April 23, 2014

Bowties, Peeps and Stuffed Things

 Our Easter holiday was filled with traditions but also some new firsts.  We made our traditional resurrection rolls and resurrection cookies on Saturday.  Somehow the little kids always end up looking like sticky boulders.  
 Samuel is such a good big brother.  He was eager to show Carmella how to butter and sprinkle her marshmallow with cinnamon and sugar.
At two and a half, Carmella is super independent and could not wait to try it herself.  
The boys potted these asters in crystal punch cups to be used as centerpieces and party favors for our Easter dinner on Sunday.  Except we forgot to send them home with company so they ended up blessing the kids various music instructors.
 And then there were the bow ties.  Our boys love bow ties right now.  And they quickly voted on bow ties in this tangerine fabric to match the little girls for their Easter suits. I can not for life of me remember why anyone thought it was a good idea to learn to tie their own versus using the pre-tied ones Kaitlin usually makes them.  But there you have it.  After some failed efforts on Saturday to get it to come out right, I assigned Aunt Dawn to getting the ties tied before church on Sunday.  This was just a bad idea all around.  Our church was meeting much earlier than usual so we were already pressing to get out the door on time.  And then we spent a half hour not tying ties.  I finally perfected it, on Monday.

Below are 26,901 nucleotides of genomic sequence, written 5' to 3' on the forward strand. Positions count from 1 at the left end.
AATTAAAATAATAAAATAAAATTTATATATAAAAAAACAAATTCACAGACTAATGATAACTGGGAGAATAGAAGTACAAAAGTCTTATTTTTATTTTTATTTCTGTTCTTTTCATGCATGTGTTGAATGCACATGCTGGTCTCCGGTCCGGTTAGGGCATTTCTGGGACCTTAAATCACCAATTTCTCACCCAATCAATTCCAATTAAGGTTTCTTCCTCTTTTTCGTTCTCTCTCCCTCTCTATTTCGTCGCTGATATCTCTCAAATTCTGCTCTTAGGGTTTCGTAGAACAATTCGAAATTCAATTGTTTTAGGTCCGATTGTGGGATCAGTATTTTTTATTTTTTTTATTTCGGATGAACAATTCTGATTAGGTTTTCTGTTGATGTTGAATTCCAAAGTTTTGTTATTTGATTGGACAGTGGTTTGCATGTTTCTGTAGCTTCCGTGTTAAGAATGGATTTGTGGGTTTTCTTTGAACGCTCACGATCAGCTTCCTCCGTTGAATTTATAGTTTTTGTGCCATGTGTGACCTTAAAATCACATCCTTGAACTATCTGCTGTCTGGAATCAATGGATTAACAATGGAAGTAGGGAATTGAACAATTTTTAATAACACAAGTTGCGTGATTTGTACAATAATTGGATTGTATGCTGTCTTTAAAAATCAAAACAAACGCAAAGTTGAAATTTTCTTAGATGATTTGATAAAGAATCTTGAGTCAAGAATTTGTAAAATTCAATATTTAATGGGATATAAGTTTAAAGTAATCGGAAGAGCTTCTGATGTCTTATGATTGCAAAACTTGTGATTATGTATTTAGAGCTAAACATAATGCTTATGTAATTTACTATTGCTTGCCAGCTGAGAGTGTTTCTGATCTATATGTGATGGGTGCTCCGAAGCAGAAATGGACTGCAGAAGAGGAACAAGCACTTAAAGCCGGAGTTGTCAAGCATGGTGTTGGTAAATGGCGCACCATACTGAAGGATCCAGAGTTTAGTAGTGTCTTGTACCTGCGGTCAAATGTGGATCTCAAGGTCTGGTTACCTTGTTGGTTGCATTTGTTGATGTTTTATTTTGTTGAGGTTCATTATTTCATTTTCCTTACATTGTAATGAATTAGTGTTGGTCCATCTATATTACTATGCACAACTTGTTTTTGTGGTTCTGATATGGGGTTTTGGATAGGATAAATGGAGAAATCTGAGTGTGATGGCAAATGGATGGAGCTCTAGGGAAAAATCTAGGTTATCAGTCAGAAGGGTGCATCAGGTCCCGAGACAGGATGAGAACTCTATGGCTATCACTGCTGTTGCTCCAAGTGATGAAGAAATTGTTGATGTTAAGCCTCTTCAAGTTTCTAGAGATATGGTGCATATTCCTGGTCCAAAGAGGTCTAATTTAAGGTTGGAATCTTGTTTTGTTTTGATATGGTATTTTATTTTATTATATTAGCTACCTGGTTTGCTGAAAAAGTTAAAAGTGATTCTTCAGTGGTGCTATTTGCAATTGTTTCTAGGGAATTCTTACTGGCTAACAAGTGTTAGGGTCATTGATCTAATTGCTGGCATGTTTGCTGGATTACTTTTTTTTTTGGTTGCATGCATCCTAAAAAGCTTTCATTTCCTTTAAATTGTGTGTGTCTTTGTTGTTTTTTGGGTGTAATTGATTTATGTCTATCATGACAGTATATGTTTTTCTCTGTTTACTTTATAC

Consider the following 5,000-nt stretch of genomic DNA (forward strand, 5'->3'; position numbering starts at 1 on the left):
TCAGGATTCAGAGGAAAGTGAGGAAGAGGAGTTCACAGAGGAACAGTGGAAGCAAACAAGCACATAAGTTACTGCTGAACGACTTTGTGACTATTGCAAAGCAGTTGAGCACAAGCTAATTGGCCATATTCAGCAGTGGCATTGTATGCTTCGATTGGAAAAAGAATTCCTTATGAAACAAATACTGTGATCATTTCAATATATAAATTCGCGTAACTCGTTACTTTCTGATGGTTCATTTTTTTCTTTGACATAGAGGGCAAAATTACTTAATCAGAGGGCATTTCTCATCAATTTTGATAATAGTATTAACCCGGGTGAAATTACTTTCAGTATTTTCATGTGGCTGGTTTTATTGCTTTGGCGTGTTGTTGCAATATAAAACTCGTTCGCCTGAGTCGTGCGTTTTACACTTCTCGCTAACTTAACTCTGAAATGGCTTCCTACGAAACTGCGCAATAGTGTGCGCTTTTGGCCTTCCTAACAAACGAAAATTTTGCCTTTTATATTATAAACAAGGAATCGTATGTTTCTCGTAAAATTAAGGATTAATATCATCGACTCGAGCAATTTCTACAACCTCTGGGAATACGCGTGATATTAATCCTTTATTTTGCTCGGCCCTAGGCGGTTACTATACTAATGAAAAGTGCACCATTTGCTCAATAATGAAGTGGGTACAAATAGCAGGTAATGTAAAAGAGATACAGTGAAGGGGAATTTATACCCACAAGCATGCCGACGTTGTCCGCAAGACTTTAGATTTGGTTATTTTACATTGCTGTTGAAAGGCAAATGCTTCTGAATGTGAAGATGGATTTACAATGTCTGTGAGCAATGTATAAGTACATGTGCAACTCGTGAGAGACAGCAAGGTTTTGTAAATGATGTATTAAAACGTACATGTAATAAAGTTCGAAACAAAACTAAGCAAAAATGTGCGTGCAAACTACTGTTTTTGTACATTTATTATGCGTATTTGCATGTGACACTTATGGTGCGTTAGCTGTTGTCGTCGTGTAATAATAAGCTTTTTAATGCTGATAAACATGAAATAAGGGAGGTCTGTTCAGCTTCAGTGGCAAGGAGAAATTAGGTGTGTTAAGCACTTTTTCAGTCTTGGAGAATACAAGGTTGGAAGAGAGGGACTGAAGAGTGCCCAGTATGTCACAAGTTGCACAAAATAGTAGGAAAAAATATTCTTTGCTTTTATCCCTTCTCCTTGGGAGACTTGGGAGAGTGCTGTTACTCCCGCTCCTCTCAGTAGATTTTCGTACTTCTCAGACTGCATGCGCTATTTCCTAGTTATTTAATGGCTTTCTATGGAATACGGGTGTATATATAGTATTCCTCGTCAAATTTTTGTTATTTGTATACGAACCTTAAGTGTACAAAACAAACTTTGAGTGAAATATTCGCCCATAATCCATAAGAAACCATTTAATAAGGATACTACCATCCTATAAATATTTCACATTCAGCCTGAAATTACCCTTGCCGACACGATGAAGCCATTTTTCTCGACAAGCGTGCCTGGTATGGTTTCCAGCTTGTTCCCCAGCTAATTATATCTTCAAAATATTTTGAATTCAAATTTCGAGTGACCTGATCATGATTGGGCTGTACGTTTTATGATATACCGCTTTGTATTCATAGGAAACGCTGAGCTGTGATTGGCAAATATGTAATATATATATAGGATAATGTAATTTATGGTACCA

I don't think I will ever get tired of looking down the row during worship and seeing my family lined up.  This Sunday was unusual in that 1- Addison had on a linen outfit and tangerine tie to match his brothers and 2- he stayed awake for the entire service.  (probably because of the time change) 3- he decided to wave and "talk" to Pastor during most of the sermon.
 Carmella didn't eat much during the fellowship breakfast at church so she was starved by the time we got home and made lunch.  The pink peeps in her Easter basket were enough to hold her over, though.
 And for the first time in my 22 years of parenting I bought a stuffed thing.  I never buy stuffed things.  I abhor them.  I am typically trying to get rid of them.  But this one was irresistible.  It was Allen's idea, actually.  But, gee, isn't this rabbit adorable?  Addison seems to love it.  He has been snuggling him for days.
And speaking of snuggling, Addison has had a fever so I've had the blessing of snuggling him for the last two days.  Love my snuggles!!!  Bunny and all.

April 21, 2014

Easter Eggs

We had a beautiful weekend full of sweet friends, celebrations and amazing weather.  There were three birthdays, 2 newborns, a long weekend with Aunt Dawn and a garden party filled with friends.  I started uploading photos and quickly realized it would be a massive amount of pictures for one post.  What a surprise!  Then I decided maybe a few smaller bites would be better.

This was our first Easter with Addison and it was delightful introducing him to all our family traditions.  Starting with dying 10 dozen eggs.  Our Henry loves to color.  It is one of his favorite parts of therapy each day.  He was a little baffled at the coloring on an egg deal.  Pa helped him through it and he caught on pretty fast.

 His finished masterpiece.  I am feeling really sentimental about this little egg.